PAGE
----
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<tcl>
hd_keywords {file I/O}
proc hd_assumption {id text} {
  # hd_requirement $id $text
}
unset -nocomplain fioreq
hd_read_requirement_file $::DOC/req/hlr35000.txt fioreq
proc fileio_noop {args} {}

proc process {text} {
  set zOut ""
  set zSpecial ""

  foreach zLine [split $text "\n"] {
    switch -regexp $zLine {
      {^ *REQ *[^ ][^ ]* *$} {
        regexp { *REQ *([^ ]+) *} $zLine -> zRecid
        append zOut "<p class=req id=$zRecid>\n"
        append zOut "[lindex $::fioreq($zRecid) 1]\n"
        set zRecText ""
      }
      {^ *ASSUMPTION *[^ ][^ ]* *$} {
        regexp { *ASSUMPTION *([^ ]+) *} $zLine -> zRecid
        append zOut "<p class=req id=$zRecid>\n"
        set zSpecial hd_assumption
        set zRecText ""
      }
      {^ *$} {
        if {$zSpecial ne ""} {
          $zSpecial $zRecid $zRecText
          set zSpecial ""
          append zOut </p>
        }
      }
      default {
        if {$zSpecial ne ""} {
          if {[regexp {^ *\. *$} $zLine]} {set zLine ""}
          append zRecText "$zLine\n"
        }
        append zOut "$zLine\n"
      }
    }
  }
  set zOut
}

hd_resolve [process {
<!DOCTYPE HTML PUBLIC "-//W3C//DTD HTML 4.01//EN" "http://www.w3.org/TR/html4/strict.dtd">

<html>
<head>
  <link type="text/css" rel="stylesheet" href="images/fileformat/rtdocs.css">
  <script type="text/javascript" src=images/fileformat/rtdocs.js></script>
</head>

<div id=document_title>SQLite File IO Specification</div>
<div id=toc_header>Table Of Contents</div>
<div id=toc>
  <b>Javascript is required for some features of this document, including 
     table of contents, figure numbering and internal references (section
     numbers and hyper-links.
  </b>
</div>
<!-- End of standard rt docs header -->

<h1 id=overview>Overview</h1>

  <p>
    SQLite stores an entire database within a single file, the format of
    which is described in the <i>SQLite File Database File Format</i> 
    document <cite>ff_sqlitert_requirements</cite>. Each database file is
    stored within a file system, presumably provided by the host operating
    system. Instead of interfacing with the operating system directly, 
    the host application is required to supply an adaptor component that 
    implements the <i>SQLite Virtual File System</i> interface 
    (described in <cite>capi_sqlitert_requirements</cite>). The adaptor
    component is responsible for translating the calls made by SQLite to
    the <i>VFS</i> interface into calls to the file-system interface 
    provided by the operating system. This arrangement is depicted in figure
    <cite>figure_vfs_role</cite>.
  
    <center><img src="images/fileformat/vfs_role.gif">
    <p><i>Figure <span class=fig id=figure_vfs_role></span> - Virtual File System (VFS) Adaptor</i>
      </center>

  <p>
    Although it would be easy to design a system that uses the <i>VFS</i>
    interface to read and update the content of a database file stored
    within a file-system, there are several complicated issues that need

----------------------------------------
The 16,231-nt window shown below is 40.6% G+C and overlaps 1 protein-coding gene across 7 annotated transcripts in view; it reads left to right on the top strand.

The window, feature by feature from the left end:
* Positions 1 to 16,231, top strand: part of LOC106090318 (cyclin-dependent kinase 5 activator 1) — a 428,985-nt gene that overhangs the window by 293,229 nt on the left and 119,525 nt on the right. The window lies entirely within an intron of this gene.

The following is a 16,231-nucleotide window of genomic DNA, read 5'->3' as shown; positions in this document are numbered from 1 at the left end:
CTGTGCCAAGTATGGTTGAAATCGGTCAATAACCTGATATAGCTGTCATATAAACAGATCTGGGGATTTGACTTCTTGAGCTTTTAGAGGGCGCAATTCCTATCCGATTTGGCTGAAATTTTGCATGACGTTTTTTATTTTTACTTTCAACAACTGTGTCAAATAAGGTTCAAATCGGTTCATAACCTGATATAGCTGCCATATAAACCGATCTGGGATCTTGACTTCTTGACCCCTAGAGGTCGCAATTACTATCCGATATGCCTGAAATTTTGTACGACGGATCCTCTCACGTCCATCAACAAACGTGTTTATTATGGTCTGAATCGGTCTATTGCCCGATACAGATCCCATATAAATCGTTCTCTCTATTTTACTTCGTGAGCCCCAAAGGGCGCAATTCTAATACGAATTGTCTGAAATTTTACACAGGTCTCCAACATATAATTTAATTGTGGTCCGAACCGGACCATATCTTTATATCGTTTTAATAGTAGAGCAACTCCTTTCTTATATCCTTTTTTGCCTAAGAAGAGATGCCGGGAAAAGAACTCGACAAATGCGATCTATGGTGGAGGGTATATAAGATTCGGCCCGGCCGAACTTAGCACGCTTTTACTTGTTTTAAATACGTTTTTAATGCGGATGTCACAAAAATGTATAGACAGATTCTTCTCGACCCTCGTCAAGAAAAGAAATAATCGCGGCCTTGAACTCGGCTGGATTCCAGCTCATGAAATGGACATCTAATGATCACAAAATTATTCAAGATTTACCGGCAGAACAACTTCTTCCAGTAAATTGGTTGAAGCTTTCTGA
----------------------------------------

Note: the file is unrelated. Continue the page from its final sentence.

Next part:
to be addressed by such a system:

  <ol>
    <li><p>SQLite is required to <b>implement atomic and durable
        transactions</b> (the 'A' and 'D' from the ACID acronym), even if an
        application, operating system or power failure occurs midway through or
        shortly after updating a database file.

        <p>To implement atomic transactions in the face of potential 
        application, operating system or power failures, database writers write
        a copy of those portions of the database file that they are going to
        modify into a second file, the <i>journal file</i>, before writing
        to the database file. If a failure does occur while modifying the 
        database file, SQLite can reconstruct the original database 
        (before the modifications were attempted) based on the contents of 
        the <i>journal file</i>.

    <li><p>SQLite is required to <b>implement isolated transactions</b> (the 'I'
        from the ACID acronym). 

        <p>This is done by using the file locking facilities provided by the
        VFS adaptor to serialize writers (write transactions) and preventing
        readers (read transactions) from accessing database files while writers
        are midway through updating them.

    <li><p>For performance reasons, it is advantageous to <b>minimize the 
        quantity of data read and written</b> to and from the file-system.

        <p>As one might expect, the amount of data read from the database 
        file is minimized by caching portions of the database file in main 
        memory. Additionally, multiple updates to the database file that
        are part of the same <i>write transaction</i> may be cached in
        main memory and written to the file together, allowing for
        more efficient IO patterns and eliminating the redundant write 
        operations that could take place if part of the database file is
        modified more than once within a single <i>write transaction</i>.

  </ol>

  <p class=todo>
    System requirement references for the above points.

  <p>
    This document describes in detail the way that SQLite uses the API 
    provided by the VFS adaptor component to solve the problems and implement
    the strategies enumerated above. It also specifies the assumptions made
    about the properties of the system that the VFS adaptor provides
    access to. For example, specific assumptions about the extent of
    data corruption that may occur if a power failure occurs while a